I taught middle school social studies in Baltimore through TFA, then went to work for a non-profit that helped large urban districts recruit, train, and retain teachers for schools serving low income families. I eventually co-led that organization, The New Teacher Project, for many years. In 2015, along with a few colleagues, I founded a new non-profit, EdNavigator, that helps individual families navigate the educational process through high touch, long term relationships with local educators. We also partner with employers, who allow our Navigators to visit parents in the workplace."
Class of 1994
"What an amazing group of thinkers - both classmates and faculty. I loved going to our seminar classes and I felt very lucky to being among such a smart group. I work at the independent 6-12 school where I attended, as the Director of Middle School Admission. I love my job and working at a school."
Class of 1994
I graduated in 1994 after completing my senior project centered on Vee-Jay Records and subsequently went to medical school at the Univ. of Nebraska. I trained in internal medicine at the Univ. of Utah and nephrology at the Univ. of Iowa. I have been in private nephrology practice in my hometown of Omaha, Nebraska since I finished training in 2003.
Class of 1997
Michael is a law professor at the University of Nevada, Las Vegas, where he directs the UNLV Immigration Clinic.
Class of 1994
I am Global Head of Technology Investment Banking at RBC Capital Markets based out of the San Francisco Bay Area. I have been a Tech investment banker for 22 years and, prior to joining RBC, was most recently Head of America Technology Investment Banking for Credit Suisse for 4 years. Before CS, I was Co-Head of US Technology Investment Banking at Barclays. I started my investment banking career at Lehman Brothers in their Global Technology Group based in New York and moved to Lehman's London office in 2001 where I was based until 2006 when I moved to Silicon Valley.
Prior to Lehman, I was an M&A and corporate securities lawyer at Simpson Thacher. While at Simpson, I worked on transactions such as Northern Telecom's purchase of Bay Networks, Northwest Airlines' acquisition of a controlling stake in Continental Airlines, and the Lehman Brothers Merchant Banking Group's acquisition of Peabody Coal. I received a J.D. with honors from Northwestern University's School of Law and a B.A. in History and American Culture from Northwestern University.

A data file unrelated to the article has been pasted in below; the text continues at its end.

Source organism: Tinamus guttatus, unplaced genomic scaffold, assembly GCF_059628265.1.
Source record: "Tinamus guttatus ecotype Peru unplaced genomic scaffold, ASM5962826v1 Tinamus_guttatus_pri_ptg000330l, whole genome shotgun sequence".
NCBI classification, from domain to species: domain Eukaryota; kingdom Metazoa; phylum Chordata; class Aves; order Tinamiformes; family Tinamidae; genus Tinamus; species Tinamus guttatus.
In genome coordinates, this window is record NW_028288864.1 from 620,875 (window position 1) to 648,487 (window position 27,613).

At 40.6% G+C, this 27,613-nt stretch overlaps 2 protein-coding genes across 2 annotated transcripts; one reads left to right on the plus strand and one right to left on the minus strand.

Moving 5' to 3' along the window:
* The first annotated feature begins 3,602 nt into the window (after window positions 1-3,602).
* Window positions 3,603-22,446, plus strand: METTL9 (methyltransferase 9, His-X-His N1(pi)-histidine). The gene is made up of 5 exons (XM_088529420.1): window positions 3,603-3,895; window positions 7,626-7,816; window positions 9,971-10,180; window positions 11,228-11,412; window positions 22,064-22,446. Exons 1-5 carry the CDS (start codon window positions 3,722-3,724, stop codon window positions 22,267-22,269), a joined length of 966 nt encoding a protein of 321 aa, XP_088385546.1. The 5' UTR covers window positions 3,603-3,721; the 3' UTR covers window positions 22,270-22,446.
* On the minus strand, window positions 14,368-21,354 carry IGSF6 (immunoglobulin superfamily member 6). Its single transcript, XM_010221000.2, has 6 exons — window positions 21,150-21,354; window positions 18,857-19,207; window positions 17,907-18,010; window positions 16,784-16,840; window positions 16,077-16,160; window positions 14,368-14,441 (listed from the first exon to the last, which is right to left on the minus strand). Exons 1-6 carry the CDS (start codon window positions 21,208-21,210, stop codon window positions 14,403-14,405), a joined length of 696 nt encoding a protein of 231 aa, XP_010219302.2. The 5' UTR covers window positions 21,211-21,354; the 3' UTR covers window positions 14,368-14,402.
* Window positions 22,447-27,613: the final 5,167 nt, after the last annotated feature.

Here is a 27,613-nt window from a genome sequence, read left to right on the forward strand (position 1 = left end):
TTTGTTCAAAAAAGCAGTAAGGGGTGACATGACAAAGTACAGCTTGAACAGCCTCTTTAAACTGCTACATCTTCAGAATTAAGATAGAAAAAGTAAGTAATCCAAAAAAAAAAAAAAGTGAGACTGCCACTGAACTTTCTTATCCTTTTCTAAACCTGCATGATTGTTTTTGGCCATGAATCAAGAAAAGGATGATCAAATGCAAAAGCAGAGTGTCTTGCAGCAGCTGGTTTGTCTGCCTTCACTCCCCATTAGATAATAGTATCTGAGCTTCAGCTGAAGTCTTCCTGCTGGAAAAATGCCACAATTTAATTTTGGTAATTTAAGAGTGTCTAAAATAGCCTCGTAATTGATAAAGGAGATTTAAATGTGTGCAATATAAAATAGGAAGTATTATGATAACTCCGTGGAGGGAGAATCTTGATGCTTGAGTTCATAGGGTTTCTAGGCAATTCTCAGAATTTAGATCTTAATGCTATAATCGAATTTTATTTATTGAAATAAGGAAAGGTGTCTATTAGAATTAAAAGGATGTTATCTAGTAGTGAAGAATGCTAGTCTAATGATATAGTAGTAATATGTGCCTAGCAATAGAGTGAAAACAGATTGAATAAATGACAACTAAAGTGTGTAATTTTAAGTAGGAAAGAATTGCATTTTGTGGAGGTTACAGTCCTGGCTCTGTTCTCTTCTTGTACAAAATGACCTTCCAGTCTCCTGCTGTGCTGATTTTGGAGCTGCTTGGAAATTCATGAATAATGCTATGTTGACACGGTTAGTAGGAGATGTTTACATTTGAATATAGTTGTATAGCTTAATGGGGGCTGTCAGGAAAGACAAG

Class of 1990
"I did my thesis on fathers and sons who play the blues professionally in Chicago. I have found that nearly every endeavor that I have undertaken has been informed by my studies.
I spent six or so years pursuing a career as a songwriter and recording artist, touring America and learning firsthand about the incredible diversity of experience in the country. My ability to empathize with the people that I met and saw along the way was absolutely shaped by the cultural studies work I had done at NU.
I took a job with a branding and internet consulting agency based in Rockefeller Center. Here again, I found my ability to "read" the changing culture of the go-go Nineties a crucial asset, as I went from copywriter to brand consultant, naming professional, to creative director.
After 8 years with that firm, I moved to Microsoft, a former client, and found work first as a brand expert for the company. My first project was to name our search engine, Bing. And I worked on the Windows brand and others as well. Ultimately, in 2012, I moved over to lead the Editorial and Homepage team for Bing, which remains my role. Here again, I find my ability to read the culture and to think critically about the intersection of technology and society comes into play on a daily basis. In addition to the inherent storytelling that is part of the job, I am also involved in questions of bias and ethics with regard to AI in general and search in particular. We address mis- and disinformation challenges, and help people who use our service find a range of credible sources on controversial topics ranging from Climate Change to Holocaust denial to anti-vaccination.